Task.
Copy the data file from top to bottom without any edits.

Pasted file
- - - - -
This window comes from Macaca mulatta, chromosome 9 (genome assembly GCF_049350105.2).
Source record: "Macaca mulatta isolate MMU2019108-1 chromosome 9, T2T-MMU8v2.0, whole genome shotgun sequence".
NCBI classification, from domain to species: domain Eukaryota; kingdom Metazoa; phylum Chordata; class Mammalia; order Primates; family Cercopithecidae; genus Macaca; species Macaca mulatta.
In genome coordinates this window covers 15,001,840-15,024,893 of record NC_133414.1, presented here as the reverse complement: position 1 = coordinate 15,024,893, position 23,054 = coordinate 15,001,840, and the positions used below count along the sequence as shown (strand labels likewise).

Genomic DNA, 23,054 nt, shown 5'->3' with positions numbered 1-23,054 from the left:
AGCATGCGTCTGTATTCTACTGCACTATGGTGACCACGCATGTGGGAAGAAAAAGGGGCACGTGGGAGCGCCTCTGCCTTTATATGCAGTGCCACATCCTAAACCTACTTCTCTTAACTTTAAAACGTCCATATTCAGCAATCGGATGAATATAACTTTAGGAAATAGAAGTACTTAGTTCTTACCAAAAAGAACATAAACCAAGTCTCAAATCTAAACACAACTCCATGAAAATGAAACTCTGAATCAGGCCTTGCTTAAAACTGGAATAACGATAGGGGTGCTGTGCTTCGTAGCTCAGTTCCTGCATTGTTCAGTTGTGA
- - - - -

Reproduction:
This window comes from Macaca mulatta, chromosome 9 (genome assembly GCF_049350105.2).
Source record: "Macaca mulatta isolate MMU2019108-1 chromosome 9, T2T-MMU8v2.0, whole genome shotgun sequence".
NCBI classification, from domain to species: domain Eukaryota; kingdom Metazoa; phylum Chordata; class Mammalia; order Primates; family Cercopithecidae; genus Macaca; species Macaca mulatta.
In genome coordinates this window covers 15,001,840-15,024,893 of record NC_133414.1, presented here as the reverse complement: position 1 = coordinate 15,024,893, position 23,054 = coordinate 15,001,840, and the positions used below count along the sequence as shown (strand labels likewise).

Genomic DNA, 23,054 nt, shown 5'->3' with positions numbered 1-23,054 from the left:
AGCATGCGTCTGTATTCTACTGCACTATGGTGACCACGCATGTGGGAAGAAAAAGGGGCACGTGGGAGCGCCTCTGCCTTTATATGCAGTGCCACATCCTAAACCTACTTCTCTTAACTTTAAAACGTCCATATTCAGCAATCGGATGAATATAACTTTAGGAAATAGAAGTACTTAGTTCTTACCAAAAAGAACATAAACCAAGTCTCAAATCTAAACACAACTCCATGAAAATGAAACTCTGAATCAGGCCTTGCTTAAAACTGGAATAACGATAGGGGTGCTGTGCTTCGTAGCTCAGTTCCTGCATTGTTCAGTTGTGA